Besides work at The Palm, Jumeirah, APCC-VFL has also successfully carried out the soil treatment required for settlement reduction and liquefaction mitigation for the Quay 4 extension, at the Jebel Ali Free Zone. For the project, which is an extension to the container handling facility at the Jebel Ali Port, a new area has been reclaimed in front of existing berths 20 and 21 and is bounded by a new quay wall.
“Ground improvement was required for the fill material covering an area of 55,000 sq m up to a depth of 18 m in the new reclamation to ensure that the proposed container stacks, rubber-tyred gantry (RTG) tracks and roads could be safely supported without undue total and differential settlement,” says Degen.
The reclamation fill was placed in several stages. Stage 1 fill consisted of soil dredged to form the trench along the new line of the new quay wall. This material was deposited up against the existing old quay wall and contained a high proportion of silt. Subsequent fill material consisted of either sand or rock.
“Pre-contract site investigation information was limited, so the precise extent of Stage 1 fill was unknown. Therefore, before proceeding with the ground improvement, pre-treatment CPPTs ((continuous Piezocone penetration tests) were undertaken on a 20 m square grid as a means of assessing the extent and quality of the Stage 1 fill,” he says.
“Ground improvement in the Stage 1 fill, where silt material at the base was shown to be thicker than 2 m, was by vibro-stone columns. Vibrocompaction was the adopted method for the remaining areas of the reclamation which contained the subsequent sand fill.
“Performance in the areas treated by vibrocompaction was based on a CPPT criteria, while performance in areas treated with stone columns was based on controlling total and differential settlement,” says Degen. “Five plate load tests and one zone load test were undertaken in areas treated by stone columns to confirm satisfactory load settlement performance.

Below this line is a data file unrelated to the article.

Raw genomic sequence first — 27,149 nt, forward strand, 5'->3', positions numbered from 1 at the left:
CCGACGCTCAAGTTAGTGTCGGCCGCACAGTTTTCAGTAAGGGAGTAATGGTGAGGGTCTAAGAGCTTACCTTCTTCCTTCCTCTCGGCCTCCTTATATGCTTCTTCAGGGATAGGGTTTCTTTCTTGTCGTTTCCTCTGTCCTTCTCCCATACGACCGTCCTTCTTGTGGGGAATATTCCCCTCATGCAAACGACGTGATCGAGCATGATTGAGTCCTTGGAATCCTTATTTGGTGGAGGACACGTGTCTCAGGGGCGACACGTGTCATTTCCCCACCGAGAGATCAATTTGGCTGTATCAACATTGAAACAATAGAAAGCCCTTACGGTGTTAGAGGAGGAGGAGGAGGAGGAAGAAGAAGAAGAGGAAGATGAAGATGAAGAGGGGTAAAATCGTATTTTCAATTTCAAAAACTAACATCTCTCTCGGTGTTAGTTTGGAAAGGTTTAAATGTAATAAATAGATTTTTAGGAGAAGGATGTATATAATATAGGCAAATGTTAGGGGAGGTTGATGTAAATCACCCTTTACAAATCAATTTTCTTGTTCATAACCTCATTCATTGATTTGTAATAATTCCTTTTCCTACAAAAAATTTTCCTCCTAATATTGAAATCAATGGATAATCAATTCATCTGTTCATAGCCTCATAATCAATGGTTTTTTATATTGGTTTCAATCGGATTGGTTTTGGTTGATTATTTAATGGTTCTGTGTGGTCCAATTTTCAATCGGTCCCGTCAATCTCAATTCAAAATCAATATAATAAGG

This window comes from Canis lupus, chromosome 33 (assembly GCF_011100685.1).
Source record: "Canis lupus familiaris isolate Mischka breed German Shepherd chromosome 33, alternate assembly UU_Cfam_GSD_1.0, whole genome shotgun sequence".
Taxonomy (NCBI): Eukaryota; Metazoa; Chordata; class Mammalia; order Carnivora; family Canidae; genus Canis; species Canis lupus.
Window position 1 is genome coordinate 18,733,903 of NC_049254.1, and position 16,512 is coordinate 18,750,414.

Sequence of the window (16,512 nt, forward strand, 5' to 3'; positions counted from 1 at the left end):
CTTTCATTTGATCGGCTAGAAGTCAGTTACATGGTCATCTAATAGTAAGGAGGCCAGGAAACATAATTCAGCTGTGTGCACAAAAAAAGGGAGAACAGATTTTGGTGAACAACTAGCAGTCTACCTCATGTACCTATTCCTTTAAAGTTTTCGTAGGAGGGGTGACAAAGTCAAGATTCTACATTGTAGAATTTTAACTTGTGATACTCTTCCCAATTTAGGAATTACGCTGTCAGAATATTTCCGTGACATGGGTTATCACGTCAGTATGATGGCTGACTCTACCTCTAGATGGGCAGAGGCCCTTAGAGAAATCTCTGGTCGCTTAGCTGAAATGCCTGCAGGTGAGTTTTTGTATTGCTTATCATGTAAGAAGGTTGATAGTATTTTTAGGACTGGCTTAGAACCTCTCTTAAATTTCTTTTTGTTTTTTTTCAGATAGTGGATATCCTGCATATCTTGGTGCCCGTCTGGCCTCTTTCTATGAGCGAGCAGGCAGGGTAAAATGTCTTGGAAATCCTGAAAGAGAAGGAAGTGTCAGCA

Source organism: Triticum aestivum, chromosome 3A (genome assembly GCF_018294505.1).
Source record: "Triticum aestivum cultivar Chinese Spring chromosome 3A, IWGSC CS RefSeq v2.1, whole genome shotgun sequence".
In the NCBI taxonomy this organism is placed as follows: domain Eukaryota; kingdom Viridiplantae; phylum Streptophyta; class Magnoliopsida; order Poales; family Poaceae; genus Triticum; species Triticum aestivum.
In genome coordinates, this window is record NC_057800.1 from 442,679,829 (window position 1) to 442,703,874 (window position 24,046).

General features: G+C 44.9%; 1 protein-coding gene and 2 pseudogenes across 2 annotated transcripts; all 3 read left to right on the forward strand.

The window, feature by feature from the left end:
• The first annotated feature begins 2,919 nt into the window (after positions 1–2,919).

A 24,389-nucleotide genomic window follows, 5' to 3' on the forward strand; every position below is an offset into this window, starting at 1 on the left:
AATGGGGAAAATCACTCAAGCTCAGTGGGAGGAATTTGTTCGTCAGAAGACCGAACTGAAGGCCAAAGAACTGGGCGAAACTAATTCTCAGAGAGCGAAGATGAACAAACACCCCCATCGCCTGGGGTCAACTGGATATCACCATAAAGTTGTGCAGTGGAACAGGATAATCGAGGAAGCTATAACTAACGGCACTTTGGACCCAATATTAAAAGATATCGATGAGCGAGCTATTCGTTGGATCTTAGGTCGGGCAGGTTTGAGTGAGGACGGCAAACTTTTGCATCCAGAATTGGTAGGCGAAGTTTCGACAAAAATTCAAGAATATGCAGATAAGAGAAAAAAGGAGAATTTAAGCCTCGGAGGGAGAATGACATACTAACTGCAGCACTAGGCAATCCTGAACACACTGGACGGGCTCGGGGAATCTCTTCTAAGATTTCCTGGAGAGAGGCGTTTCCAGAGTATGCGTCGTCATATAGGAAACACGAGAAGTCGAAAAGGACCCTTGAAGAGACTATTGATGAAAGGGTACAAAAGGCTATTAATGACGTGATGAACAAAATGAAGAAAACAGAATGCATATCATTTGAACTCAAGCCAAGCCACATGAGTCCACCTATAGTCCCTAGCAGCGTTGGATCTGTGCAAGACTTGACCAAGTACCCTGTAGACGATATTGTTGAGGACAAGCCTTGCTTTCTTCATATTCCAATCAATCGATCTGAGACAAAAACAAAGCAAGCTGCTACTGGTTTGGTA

“The total settlement beneath container stacks was required not to exceed 50 mm whilst angular distortion along RTG tracks was not to exceed 1:750,” he adds “and all quality control tests were implemented with satisfactory results being obtained”.
APCC-VFL carried out the works during October and November last year and the project was completed ahead of schedule.
The Vibro Foundations is jointly owned by the Soletanche Bachy Group of France and the Degen family (70/30 share). It carries out vibratory ground improvement projects around the world and also supports a fleet of worldwide licensed partners that utilise the company’s technology and equipment.
The group’s operating head office is located in the UK, while its equipment manufacturing company and service centre, VibroServices, is situated in Guteborn, Germany.
The company’s projects in the UAE are managed in joint venture with its local partner, APCC.
Vibro Foundations (a member of the Vibroflotation Group) specialises in ground improvement work and focuses on vibrocompaction, top feed stone columns, bottom feed stone columns using its proprietary Vibro Stitcher and the dry bottom feed technique, offshore stone columns, (a marine version of its dry bottom feed equipment); and Vibro concrete columns (an alternative to conventional pile foundations).
The group develops, designs and manufactures the majority of the equipment used in the field.
“One of the biggest strengths of our group is that our mechanical design engineers are able to constantly refine our equipment with close feedback from the construction companies within the group,” says Degen.
The company frequently develops new equipment and upgrades existing ones and offers a full service covering all aspects of ground improvement technology by vibratory means, including design construction and/or technical assistance for projects of all sizes, he says.
“It also offers value engineering through integrated solutions. Because of its access to the Soletanche Bachy Group network, Vibro Foundations can integrate other foundation techniques into its technical proposals and thereby create technically sound and cost-efficient combined solutions where appropriate,” he concludes.